By Richard Cowan and Amanda Becker

WASHINGTON/ANNANDALE, Virginia (Reuters) - Hillary Clinton campaigned with potential vice presidential running-mate U.S. Senator Tim Kaine in his home state of Virginia on Thursday, testing whether the person widely seen as the "safe choice" can propel her to the White House in November.

Kaine's 16-minute introduction of the presumptive Democratic nominee in a community college gymnasium in the Washington suburb of Annandale reflected Clinton's need to reach out to Hispanic voters with her vice presidential pick. Kaine, a former missionary in Honduras who speaks Spanish, peppered his introduction with Spanish phrases and criticism of Republican Donald Trump's statements regarding Latinos.

"He trash talks Latinos - to him it doesn't matter if you are a new immigrant or you're a worker who has been here for a long time or a DREAMer or if you're a Latina governor of New Mexico or a federal judge," Kaine said to applause.

Kaine was referring to statements Trump has made about young immigrants brought to the United States by their parents, New Mexico Governor Susana Martinez and the judge overseeing a civil fraud lawsuit against Trump University.

Kaine could help Clinton check a lot of boxes in the list of requirements for a running mate.

The former civil rights lawyer is a Virginian, which could help Clinton win a battleground state in the Nov. 8 race against Trump. Such states are hotly contested because their populations can swing either to Republicans or Democrats and play a decisive role in presidential elections.

Kaine is also affable, savvy about foreign policy and has executive experience as a former governor of Virginia and a former mayor of Richmond, the state's capital.

Though the Clinton campaign is keeping the vice presidential selection process tightly under wraps, many Democrats in Washington see Kaine as the front-runner.

Some Democrats in Congress and in outside groups want to see Clinton make a more unconventional pick for her already historic run as the first female presidential nominee of a major party.

U.S. Senator Elizabeth Warren of Massachusetts, a fierce critic of Wall Street, and Julian Castro, a Latino who is the U.S. secretary of housing and urban development, are two possibilities mentioned by Democrats who want to see Clinton go with a bold choice before the Democratic convention in Philadelphia July 25-28.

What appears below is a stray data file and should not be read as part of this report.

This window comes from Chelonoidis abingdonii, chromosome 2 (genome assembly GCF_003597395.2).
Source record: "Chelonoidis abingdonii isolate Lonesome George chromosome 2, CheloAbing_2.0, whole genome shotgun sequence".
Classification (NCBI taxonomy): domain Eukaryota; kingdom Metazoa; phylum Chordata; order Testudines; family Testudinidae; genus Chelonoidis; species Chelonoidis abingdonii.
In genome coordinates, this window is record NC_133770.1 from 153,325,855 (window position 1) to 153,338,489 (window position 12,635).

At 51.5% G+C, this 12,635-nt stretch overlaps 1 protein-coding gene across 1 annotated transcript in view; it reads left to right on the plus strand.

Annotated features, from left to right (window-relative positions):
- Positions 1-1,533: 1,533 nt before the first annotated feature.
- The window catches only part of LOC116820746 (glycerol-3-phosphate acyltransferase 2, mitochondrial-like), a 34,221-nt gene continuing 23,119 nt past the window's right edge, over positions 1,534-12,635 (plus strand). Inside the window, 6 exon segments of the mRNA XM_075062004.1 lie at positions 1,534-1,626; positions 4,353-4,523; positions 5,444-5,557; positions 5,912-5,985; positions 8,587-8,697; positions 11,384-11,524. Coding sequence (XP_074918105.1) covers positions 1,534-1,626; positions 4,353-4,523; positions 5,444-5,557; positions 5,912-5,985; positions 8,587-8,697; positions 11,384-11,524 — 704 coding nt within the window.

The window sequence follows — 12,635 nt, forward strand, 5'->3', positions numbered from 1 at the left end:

Labor Secretary Tom Perez, Representative Xavier Becerra of California, U.S. Senator Sherrod Brown of Ohio and, more recently, retired Navy Admiral James Stavridis have also been mentioned as possibilities.

Asked about Kaine, Artie Blanco, a superdelegate from Nevada, said he would not be her top pick.

“Excited, no. OK with, you know, sure,” she said.

Blanco said she likes Becerra and Perez as potential picks. She said Warren “would be fantastic” and she likes Brown's stance on worker issues.

CAN HE FIRE UP VOTERS?

Thursday's event with Kaine gave Clinton an opportunity to gauge whether the 58-year-old, Harvard-educated senator would help her fire up a crowd and make for a comfortable fit on the campaign trail.

Cynthia Smith, a registered nurse from Cleveland, was at the event because her nephew is a volunteer with the campaign. She said she was not familiar with Kaine and would like to hear more from him, but at this point preferred Warren.

"I'd like to see two women," Smith said.

Clinton had lunch with Democratic senators on Capitol Hill on Thursday. After the session, the lawmakers were mostly mum.

When Senator Harry Reid of Nevada, the top Democrat, was asked by a reporter what the takeaway from the lunch was, he responded: "She's going to be president."

Clinton spoke to the senators about returning the Senate to Democratic control and about how to create jobs in all 50 U.S. states.

Some Democratic senators have been rallying around colleague Kaine, while others are holding out for a bolder pick.

Robert Menendez of New Jersey, who has served on the Senate Foreign Relations Committee with Kaine, said in a brief interview: "If you look at the totality of Tim's life and his work, I think there are elements that would bridge that divide" between progressive Democrats and more establishment Democrats who have fostered Clinton's drive for the White House.

(Reporting By Richard Cowan in Washington and Amanda Becker in Annandale; Additional reporting Luciana Lopez in New York and Patricia Zengerle in Washington; Editing by Caren Bohan and Jonathan Oatis)